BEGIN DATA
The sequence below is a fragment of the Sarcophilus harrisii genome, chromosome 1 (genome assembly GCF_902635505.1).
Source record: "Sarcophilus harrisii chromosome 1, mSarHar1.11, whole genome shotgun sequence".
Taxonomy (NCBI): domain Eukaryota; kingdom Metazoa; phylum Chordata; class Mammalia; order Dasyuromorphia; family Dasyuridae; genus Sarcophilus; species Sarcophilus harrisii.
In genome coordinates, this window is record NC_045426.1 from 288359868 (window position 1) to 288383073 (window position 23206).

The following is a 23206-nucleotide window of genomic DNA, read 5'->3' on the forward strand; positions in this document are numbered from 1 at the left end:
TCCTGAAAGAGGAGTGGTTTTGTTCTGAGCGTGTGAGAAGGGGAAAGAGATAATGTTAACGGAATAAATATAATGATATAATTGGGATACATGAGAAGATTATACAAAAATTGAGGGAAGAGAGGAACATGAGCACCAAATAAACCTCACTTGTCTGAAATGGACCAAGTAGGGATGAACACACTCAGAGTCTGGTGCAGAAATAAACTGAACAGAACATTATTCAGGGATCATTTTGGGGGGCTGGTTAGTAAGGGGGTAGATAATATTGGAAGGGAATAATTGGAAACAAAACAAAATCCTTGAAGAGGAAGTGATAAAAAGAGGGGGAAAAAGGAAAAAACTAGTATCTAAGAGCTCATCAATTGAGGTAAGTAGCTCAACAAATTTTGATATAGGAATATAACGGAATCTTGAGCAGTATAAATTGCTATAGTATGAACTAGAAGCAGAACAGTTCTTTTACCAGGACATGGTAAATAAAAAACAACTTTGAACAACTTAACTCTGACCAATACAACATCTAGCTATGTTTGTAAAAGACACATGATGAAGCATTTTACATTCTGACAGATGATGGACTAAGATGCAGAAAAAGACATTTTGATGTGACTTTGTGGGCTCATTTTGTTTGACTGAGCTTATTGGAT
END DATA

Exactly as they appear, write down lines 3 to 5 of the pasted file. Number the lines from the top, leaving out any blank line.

Taxonomy (NCBI): domain Eukaryota; kingdom Metazoa; phylum Chordata; class Mammalia; order Dasyuromorphia; family Dasyuridae; genus Sarcophilus; species Sarcophilus harrisii.
In genome coordinates, this window is record NC_045426.1 from 288359868 (window position 1) to 288383073 (window position 23206).

The following is a 23206-nucleotide window of genomic DNA, read 5'->3' on the forward strand; positions in this document are numbered from 1 at the left end: